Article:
Traveling on the Coast Starlight Train

As I mentioned in my Rock ‘n’ Roll Seattle recap, I’ve wanted to run Rock ‘n’ Roll Seattle for the past year. When I found out I’d need to be in San Diego the week before Rock ‘n’ Roll Seattle, I briefly worried that would thwart my plans, particularly since the idea of flying Chicago to San Diego to Chicago to Seattle to Chicago in the space of roughly a week did not appeal to me. The idea of flying from San Diego to Seattle was moderately more appealing, but flying isn’t my favorite mode of travel and I wasn’t exactly thrilled at the idea of adding another flight to my trip. In thinking about this, it occurred to me that one can travel up the entire West Coast via Amtrak, and thus the last piece of my epic West Coast trip fell into place.

After I wrapped up work on Wednesday, I hopped on the California Surfliner from San Diego to Los Angeles. The trip lasts about two and a half hours, and BOY do I recommend making this trip on the 6:43 p.m. train in early June. Doing so gets you to the coast right as the sun is setting over the Pacific, and that was a beautiful thing to witness.

I spent the night in Los Angeles, and then the real part of the trip began: my journey from Los Angeles to Seattle on the Coast Starlight train!


(Side note: I could not get over how beautiful Los Angeles Union Station was. I could’ve spent hours just staring at it.)

Long time readers may recall that I made a similar journey two years ago when I took the City of New Orleans train from Chicago to New Orleans. This ride was a bit longer–scheduled to be 30, ended up being 35 for reasons I’ll get into later–so instead of taking coach, I decided to ride in style in a bedroom. Now, I will admit that traveling in the sleeper car with a bedroom reservation is not the most economical way to go, but it was MORE than worth the splurge. The bedroom came furnished with a couch/bench that folded down into a bed, an upper bunk, a separate seat, a fold-down table, a toilet and shower (WHAT) in each compartment–this proved to be far handier than I had hoped it would be, given the stomach bug situation–a sink, REAL TOWELS, and in-room controls for the temperature, lighting, and audio announcements. On top of that, all your meals in the dining car are included in your fare: in this case, two lunches, two dinners, and one breakfast. The food in the dining car was actually really delicious–airplane food this was not–and also not particularly cheap, so that was an amazing added benefit. On top of all of that, the car also had an attendant assigned to it, who was happy to help with whatever you could need during your trip: turning down the bed, providing you with hot coffee, getting you extra blankets.

It was unreal. I had no problems traveling in coach before, but this was on a totally different level. Also, while I would not particularly recommend traveling on a long haul train the day you come down with a stomach bug, if you do happen to come down with a stomach bug the day you’re scheduled to leave, at least a bedroom allows you relative privacy and comfort compared to a coach seat 😛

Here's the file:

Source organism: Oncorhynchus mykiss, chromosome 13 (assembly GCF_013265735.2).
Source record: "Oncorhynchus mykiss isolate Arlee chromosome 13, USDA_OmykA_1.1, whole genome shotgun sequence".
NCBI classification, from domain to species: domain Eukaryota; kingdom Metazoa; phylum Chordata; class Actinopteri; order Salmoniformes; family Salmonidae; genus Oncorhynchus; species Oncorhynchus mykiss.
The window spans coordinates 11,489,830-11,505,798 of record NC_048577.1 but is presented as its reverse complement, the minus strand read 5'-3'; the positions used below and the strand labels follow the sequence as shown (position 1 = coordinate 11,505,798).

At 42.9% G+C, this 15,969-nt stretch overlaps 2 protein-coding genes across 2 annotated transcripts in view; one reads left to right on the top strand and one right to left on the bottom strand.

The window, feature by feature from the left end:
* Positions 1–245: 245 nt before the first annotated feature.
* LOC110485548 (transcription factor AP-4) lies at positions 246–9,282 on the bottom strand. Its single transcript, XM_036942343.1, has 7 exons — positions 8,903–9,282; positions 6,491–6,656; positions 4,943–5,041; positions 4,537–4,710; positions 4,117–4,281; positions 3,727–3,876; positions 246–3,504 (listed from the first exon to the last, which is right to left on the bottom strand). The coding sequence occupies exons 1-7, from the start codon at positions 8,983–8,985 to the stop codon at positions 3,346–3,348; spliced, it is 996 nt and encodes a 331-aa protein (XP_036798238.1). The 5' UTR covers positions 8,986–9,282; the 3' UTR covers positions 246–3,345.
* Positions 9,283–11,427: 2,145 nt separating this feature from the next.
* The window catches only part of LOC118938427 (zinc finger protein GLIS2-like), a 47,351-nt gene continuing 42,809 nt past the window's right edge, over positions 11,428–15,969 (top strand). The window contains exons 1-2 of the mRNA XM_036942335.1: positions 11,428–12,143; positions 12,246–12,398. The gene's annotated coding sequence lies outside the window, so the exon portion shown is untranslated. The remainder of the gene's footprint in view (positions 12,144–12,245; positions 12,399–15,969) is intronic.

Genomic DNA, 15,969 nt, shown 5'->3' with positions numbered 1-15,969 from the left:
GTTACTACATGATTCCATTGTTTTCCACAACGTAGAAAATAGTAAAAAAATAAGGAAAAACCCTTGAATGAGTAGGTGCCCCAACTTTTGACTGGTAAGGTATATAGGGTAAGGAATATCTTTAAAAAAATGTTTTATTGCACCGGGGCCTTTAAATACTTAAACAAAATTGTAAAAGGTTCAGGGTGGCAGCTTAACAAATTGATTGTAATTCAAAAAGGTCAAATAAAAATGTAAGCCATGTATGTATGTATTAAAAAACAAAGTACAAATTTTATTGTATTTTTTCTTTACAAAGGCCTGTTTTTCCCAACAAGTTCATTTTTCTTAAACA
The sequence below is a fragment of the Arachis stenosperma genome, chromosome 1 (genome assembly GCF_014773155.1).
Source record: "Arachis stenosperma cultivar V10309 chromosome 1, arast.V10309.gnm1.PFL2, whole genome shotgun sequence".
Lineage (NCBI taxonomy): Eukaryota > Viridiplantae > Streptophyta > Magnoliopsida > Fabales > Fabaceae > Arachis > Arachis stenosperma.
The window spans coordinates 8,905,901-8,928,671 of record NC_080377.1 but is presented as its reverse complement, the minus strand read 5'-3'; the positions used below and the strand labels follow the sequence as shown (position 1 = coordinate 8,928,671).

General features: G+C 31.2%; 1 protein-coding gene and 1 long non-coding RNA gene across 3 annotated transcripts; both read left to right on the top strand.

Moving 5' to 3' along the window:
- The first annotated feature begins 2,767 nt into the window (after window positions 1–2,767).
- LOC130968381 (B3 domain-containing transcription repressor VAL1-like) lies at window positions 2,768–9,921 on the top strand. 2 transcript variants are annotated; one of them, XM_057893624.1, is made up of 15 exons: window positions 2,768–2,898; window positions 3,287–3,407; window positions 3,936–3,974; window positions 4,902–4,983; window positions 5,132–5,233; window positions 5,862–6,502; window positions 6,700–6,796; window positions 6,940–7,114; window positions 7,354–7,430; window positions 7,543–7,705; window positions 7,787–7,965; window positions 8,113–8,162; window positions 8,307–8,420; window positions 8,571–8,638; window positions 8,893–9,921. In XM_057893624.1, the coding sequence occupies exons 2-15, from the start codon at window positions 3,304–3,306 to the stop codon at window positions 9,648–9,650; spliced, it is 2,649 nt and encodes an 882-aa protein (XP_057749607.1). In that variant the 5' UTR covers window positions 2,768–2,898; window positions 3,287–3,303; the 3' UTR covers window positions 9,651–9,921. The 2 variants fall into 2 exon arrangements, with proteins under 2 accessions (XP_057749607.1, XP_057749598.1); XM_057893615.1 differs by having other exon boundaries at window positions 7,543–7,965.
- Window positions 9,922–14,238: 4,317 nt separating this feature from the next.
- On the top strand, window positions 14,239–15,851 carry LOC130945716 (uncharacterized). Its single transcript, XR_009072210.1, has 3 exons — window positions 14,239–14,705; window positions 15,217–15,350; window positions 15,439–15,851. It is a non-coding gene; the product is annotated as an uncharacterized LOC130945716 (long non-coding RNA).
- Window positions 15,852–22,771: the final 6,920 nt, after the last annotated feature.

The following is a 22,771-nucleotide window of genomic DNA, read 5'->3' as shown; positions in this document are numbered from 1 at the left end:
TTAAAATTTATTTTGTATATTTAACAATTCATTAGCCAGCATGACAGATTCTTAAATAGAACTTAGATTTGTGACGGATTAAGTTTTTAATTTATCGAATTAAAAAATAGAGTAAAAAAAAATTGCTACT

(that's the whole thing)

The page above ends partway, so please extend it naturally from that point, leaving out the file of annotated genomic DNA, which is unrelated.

Onto the journey!


The train leaves Los Angeles Union Station at 10:10 a.m. Breakfast is not provided, so you’ll either need to eat beforehand or bring food with you on the train, which is what I did. If you keep your eyes peeled as you leave the station, you’ll be able to see Dodger Stadium up on a hill! You head through the hills and into the valley, stopping in Van Nuys, Simi Valley, and Oxnard before the main event: the Pacific Ocean.


I had heard that this was one of the most scenic train rides in the country, and the rumors were correct. From Oxnard until just south of Santa Maria, the train tracks hug the coast line, giving you uninterrupted views of the oceans and beaches. It was stunning.


When the train stopped in Santa Barbara, two volunteers associated with the National Park Service got on the train as part of Amtrak’s Trails & Rails program. From Santa Barbara to San Luis Obispo, they gave a talk in the lounge car about the areas we passed through. I missed the majority of their talk due to my lunch seating time, but I caught the tail end and found it very interesting!

Another cool part about this portion of the trip is that you go through Vandenberg Air Force Base. Obviously you can’t normally travel directly through an Air Force base, but since since the tracks do, you can see features of the base, including SpaceX launch pads. The terrain is relatively untouched compared to the other parts of the coast as well, and it was cool to see the uninterrupted landscape.

We stopped in San Luis Obispo for about ten minutes, which was plenty of time to get out and stretch your legs, and then headed further into the Central Coast area.


I was disappointed to only spend a few hours right along the Pacific until I realized how beautiful the rest of the landscape of the West Coast is as well. Prior to this trip, my only experience with California was limited to a weekend in San Francisco. I had no idea how much the terrain changed as you headed north, nor did I have any idea how so many different kinds of landscapes could be equally beautiful.